## Integration Problems

Oct 01, 2009
Volume 27, Issue 10, pg 892–899

 John W. Dolan
I recently received an e-mail inquiry from a reader, along with the two chromatograms shown in Figure 1. Although not explicitly stated in the e-mail, it was clear that a debate was raging about how to best integrate this group of peaks. Proper integration procedures is a topic that comes up with surprising regularity, so I would like to look at some aspects of integration in this month's "LC Troubleshooting."

The Best Approach

 Figure 1
In Figure 1, it is possible to distinguish three peaks. Peak 1 is just a shoulder on the front of peak 2, whereas peaks 2 and 3 are distinct peaks. So the question is how to best integrate this set of three peaks to get results that are the most accurate — that is, most closely reflect the true area under the peaks. In Figure 1a, a valley-to-valley integration method is used. On the one hand, it may look like this is a good approach, but it misses peak 1 altogether. And, although the integrated area (above the drawn baseline) clearly belongs to peak 2 or peak 3, there is a gross under-integration of the two peaks. That is because all of the area beneath the integration line is ignored.

The correct way to integrate a group of peaks like this is to draw a perpendicular line from the valley between the peaks to the baseline extended between the normal baseline before and after the group of peaks, as seen in Figure 1b. For peak 1, it takes a bit of imagination to pick the correct point to drop the valley, and as we'll see in a minute, this is probably not appropriate anyway. For peaks 2 and 3, the process is simple. First draw a baseline connecting the real baseline before and after the peak group. Then draw a perpendicular line from the valley between each peak pair to the baseline.

 Figure 2
The errors involved in the perpendicular drop method are as follows: If the peaks are approximately the same size, and tailing or fronting is ignored, the amount of the peak tail from the first peak (peak 2 in the present case) hiding under the second peak (peak 3) should be about the same as the amount of peak front from the second peak hiding under the first. If this is the case, the errors should cancel and peak areas should be fairly accurate. If the second peak fronts significantly or if the first peak has a strong tail, the weighting will be distorted, with corresponding errors. If the peak ratio is large — for example, 20:1 — the larger peak will be little affected by the minor contribution of the smaller peak, but the smaller peak will have excess area contributed by the major peak. In this case, the accuracy for the larger peak should be much better than for the minor peak. When the resolution between the peaks is so small that a clear valley is not present, as in the case for peak 1 in this example, the perpendicular drop will grossly over-integrate the peak. A peak skim is more appropriate for integration of peak 1; see further discussion of Figure 2b below.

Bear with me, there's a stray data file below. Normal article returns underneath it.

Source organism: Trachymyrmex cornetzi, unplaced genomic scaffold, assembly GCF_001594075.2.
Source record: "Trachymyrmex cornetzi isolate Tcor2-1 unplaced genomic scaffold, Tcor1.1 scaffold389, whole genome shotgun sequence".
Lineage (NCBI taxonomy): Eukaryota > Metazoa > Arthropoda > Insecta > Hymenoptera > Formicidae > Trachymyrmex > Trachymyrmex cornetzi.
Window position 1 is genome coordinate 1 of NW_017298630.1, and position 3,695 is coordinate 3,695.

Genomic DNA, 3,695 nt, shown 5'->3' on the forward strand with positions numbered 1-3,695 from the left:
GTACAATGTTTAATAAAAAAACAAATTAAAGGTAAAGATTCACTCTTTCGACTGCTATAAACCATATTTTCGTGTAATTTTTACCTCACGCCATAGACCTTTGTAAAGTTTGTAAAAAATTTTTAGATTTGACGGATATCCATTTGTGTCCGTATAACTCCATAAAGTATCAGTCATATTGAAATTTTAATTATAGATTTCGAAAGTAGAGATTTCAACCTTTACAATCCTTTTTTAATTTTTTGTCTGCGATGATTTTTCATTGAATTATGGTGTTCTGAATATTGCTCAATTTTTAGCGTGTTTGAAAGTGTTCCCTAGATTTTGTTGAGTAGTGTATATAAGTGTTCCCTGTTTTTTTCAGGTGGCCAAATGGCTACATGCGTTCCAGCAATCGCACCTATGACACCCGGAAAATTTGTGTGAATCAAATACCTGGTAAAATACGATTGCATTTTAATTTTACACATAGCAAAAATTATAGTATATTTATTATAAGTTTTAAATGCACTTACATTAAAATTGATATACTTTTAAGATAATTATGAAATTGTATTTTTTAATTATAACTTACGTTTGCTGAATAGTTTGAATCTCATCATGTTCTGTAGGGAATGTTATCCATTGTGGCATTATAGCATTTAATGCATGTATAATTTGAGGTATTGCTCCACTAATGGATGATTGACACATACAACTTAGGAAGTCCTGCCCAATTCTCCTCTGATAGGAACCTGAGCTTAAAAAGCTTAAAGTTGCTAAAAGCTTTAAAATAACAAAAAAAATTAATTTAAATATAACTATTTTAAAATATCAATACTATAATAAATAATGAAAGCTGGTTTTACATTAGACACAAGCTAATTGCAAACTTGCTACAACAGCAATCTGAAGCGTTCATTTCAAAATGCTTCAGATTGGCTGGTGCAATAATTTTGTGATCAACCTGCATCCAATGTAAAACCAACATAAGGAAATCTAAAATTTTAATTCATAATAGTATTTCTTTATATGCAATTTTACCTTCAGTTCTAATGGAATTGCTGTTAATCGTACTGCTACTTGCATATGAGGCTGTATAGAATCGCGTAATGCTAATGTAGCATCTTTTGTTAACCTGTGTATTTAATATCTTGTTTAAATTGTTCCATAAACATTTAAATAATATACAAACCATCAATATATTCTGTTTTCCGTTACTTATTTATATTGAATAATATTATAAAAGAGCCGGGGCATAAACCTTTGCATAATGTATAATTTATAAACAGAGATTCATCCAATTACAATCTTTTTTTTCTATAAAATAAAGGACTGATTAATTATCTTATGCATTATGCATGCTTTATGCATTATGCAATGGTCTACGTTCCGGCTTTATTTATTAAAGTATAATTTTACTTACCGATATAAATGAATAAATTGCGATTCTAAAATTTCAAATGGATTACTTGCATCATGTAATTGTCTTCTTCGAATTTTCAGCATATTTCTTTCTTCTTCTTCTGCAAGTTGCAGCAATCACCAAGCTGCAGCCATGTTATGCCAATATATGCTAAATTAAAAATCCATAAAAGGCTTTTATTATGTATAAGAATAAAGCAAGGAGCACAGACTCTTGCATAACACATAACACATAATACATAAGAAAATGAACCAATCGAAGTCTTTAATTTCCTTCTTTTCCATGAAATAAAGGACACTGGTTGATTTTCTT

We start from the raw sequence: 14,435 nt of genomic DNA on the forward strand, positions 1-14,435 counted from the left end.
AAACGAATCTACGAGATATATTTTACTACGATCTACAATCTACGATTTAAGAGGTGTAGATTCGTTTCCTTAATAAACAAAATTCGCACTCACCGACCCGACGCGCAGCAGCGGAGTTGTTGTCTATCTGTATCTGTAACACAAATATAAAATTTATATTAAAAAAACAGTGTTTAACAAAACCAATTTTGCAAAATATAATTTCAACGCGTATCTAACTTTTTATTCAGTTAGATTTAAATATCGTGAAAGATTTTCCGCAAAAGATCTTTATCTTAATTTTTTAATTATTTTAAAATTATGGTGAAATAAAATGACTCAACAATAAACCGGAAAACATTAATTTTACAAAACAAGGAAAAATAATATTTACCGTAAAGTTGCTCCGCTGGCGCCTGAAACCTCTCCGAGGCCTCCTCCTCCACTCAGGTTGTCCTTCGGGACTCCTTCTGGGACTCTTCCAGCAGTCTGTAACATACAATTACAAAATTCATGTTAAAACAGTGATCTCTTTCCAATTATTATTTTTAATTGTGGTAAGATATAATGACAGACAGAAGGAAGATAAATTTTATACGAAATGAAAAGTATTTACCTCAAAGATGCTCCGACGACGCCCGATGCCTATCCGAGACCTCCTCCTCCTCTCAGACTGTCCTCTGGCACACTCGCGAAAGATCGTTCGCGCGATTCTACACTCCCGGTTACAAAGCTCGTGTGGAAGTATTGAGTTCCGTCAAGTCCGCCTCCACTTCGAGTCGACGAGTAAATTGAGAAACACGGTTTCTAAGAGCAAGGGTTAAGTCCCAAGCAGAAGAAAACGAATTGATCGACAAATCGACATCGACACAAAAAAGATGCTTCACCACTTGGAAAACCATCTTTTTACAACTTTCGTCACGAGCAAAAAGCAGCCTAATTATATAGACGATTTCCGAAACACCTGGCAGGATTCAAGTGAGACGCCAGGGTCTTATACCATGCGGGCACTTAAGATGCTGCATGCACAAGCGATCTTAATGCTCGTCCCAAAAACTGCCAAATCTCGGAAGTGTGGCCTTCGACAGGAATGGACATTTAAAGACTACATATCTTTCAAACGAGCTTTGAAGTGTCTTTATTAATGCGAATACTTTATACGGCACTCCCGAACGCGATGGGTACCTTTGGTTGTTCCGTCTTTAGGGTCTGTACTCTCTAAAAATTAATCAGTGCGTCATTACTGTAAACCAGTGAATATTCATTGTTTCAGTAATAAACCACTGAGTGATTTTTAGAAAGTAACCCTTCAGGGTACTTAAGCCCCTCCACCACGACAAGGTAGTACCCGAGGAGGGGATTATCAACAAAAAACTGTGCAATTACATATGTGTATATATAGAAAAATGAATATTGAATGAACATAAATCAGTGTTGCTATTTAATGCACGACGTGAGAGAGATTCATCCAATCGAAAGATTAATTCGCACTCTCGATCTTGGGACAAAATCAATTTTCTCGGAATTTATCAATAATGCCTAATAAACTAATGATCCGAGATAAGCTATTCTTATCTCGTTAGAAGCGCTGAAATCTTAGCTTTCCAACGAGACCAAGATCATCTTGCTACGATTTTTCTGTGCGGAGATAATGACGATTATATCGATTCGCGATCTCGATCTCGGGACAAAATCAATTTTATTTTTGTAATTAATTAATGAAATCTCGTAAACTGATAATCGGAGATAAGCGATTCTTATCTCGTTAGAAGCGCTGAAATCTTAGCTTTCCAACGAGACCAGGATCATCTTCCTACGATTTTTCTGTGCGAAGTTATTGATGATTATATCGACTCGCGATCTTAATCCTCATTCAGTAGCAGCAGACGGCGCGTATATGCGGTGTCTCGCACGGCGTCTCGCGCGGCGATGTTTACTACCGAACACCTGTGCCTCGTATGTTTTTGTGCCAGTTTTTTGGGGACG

A related question is when, if ever, is it appropriate to use a valley-to-valley integration technique? The simple answer is that if a known baseline disturbance is present under a set of eluted peaks, valley-to-valley may be appropriate. In the case of Figure 1a, there would have to be a large, broad peak that is roughly defined by the area under the drawn baselines. This is unlikely to occur, and I can never remember encountering such a situation in my experience in the laboratory. On the other hand, in some gradient runs, there may be a small, broad rise in the baseline of blank runs that is consistent enough to allow valley-to-valley integration. In this case, however, the valleys between peaks should reach nearly to the baseline extended from before to after the peak group. This is also a rare occurrence, so the bottom line here is that valley-to-valley integration seldom is the best approach.